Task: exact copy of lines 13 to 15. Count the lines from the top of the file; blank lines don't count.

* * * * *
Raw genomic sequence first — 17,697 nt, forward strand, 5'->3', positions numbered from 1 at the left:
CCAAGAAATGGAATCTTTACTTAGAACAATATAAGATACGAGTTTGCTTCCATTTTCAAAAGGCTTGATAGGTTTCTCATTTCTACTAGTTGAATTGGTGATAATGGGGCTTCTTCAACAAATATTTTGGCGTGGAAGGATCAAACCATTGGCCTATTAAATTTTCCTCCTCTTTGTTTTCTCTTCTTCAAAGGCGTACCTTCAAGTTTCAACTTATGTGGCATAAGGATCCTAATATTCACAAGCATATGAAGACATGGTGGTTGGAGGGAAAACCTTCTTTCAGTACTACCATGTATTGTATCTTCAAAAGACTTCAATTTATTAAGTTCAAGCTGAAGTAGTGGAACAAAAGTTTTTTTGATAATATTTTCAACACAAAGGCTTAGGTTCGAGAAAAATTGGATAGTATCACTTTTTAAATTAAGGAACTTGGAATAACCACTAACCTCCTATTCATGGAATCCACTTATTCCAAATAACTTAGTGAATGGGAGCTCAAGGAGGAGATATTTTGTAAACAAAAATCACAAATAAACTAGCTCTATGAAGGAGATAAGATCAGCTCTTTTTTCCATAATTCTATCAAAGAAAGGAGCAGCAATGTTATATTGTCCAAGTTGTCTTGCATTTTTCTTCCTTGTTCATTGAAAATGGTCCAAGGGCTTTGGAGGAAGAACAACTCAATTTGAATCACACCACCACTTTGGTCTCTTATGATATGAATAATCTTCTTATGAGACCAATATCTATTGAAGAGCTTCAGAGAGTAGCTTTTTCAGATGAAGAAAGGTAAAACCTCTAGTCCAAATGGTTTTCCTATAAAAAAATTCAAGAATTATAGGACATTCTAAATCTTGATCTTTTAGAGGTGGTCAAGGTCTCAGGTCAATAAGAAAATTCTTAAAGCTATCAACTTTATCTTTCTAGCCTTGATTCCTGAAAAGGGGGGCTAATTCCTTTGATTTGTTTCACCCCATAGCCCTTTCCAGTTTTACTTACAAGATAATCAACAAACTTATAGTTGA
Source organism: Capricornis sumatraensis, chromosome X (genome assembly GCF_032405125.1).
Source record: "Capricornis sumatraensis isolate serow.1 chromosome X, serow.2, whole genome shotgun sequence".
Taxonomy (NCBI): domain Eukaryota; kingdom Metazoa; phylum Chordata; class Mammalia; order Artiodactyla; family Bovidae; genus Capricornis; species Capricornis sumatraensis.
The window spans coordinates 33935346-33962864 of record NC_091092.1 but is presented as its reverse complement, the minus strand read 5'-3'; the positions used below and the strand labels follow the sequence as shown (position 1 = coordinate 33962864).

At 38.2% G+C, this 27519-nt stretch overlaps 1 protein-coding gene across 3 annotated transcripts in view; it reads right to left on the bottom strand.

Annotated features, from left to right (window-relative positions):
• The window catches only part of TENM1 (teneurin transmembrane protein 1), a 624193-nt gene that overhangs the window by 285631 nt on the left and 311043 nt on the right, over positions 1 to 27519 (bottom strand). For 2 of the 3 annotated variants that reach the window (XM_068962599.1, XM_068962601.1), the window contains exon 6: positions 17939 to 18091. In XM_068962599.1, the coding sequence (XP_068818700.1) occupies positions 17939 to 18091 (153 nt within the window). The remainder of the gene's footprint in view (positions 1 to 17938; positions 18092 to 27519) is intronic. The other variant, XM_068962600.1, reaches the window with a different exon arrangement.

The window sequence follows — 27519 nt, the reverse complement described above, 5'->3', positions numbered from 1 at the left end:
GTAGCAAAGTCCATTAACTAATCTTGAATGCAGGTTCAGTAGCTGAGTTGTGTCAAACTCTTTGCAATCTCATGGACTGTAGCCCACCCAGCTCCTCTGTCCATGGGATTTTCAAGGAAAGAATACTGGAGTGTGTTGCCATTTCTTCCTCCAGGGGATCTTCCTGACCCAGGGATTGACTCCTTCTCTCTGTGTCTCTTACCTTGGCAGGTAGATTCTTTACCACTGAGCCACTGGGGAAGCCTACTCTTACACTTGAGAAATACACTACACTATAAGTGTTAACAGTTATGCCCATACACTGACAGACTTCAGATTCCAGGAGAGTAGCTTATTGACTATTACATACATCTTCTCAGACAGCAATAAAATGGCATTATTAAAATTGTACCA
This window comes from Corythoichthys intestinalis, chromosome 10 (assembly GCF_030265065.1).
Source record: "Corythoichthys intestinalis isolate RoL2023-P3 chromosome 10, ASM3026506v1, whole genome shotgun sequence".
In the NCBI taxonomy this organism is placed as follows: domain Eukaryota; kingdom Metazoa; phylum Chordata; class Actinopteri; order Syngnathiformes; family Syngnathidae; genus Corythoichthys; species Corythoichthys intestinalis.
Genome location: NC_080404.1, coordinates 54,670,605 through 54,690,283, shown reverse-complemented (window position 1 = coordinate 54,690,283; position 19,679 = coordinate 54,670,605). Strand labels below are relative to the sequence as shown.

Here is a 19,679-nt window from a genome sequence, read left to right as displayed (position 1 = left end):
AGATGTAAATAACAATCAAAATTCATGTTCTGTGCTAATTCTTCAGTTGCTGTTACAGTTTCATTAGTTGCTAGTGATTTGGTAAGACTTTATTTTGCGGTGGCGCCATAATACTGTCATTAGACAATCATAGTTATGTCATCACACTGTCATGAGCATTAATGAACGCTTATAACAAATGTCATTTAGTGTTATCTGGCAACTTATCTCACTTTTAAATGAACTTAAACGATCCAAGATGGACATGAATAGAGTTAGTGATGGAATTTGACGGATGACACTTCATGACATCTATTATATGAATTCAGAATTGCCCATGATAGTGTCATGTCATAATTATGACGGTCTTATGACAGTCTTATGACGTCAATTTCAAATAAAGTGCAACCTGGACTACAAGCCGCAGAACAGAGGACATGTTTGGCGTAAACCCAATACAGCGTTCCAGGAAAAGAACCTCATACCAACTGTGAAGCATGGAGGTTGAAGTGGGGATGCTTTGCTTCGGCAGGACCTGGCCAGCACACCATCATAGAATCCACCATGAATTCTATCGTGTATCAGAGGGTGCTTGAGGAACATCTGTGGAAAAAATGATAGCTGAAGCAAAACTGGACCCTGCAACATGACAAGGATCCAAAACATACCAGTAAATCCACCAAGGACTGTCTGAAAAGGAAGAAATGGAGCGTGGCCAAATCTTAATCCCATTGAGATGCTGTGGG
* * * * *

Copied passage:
Source record: "Corythoichthys intestinalis isolate RoL2023-P3 chromosome 10, ASM3026506v1, whole genome shotgun sequence".
In the NCBI taxonomy this organism is placed as follows: domain Eukaryota; kingdom Metazoa; phylum Chordata; class Actinopteri; order Syngnathiformes; family Syngnathidae; genus Corythoichthys; species Corythoichthys intestinalis.
Genome location: NC_080404.1, coordinates 54,670,605 through 54,690,283, shown reverse-complemented (window position 1 = coordinate 54,690,283; position 19,679 = coordinate 54,670,605). Strand labels below are relative to the sequence as shown.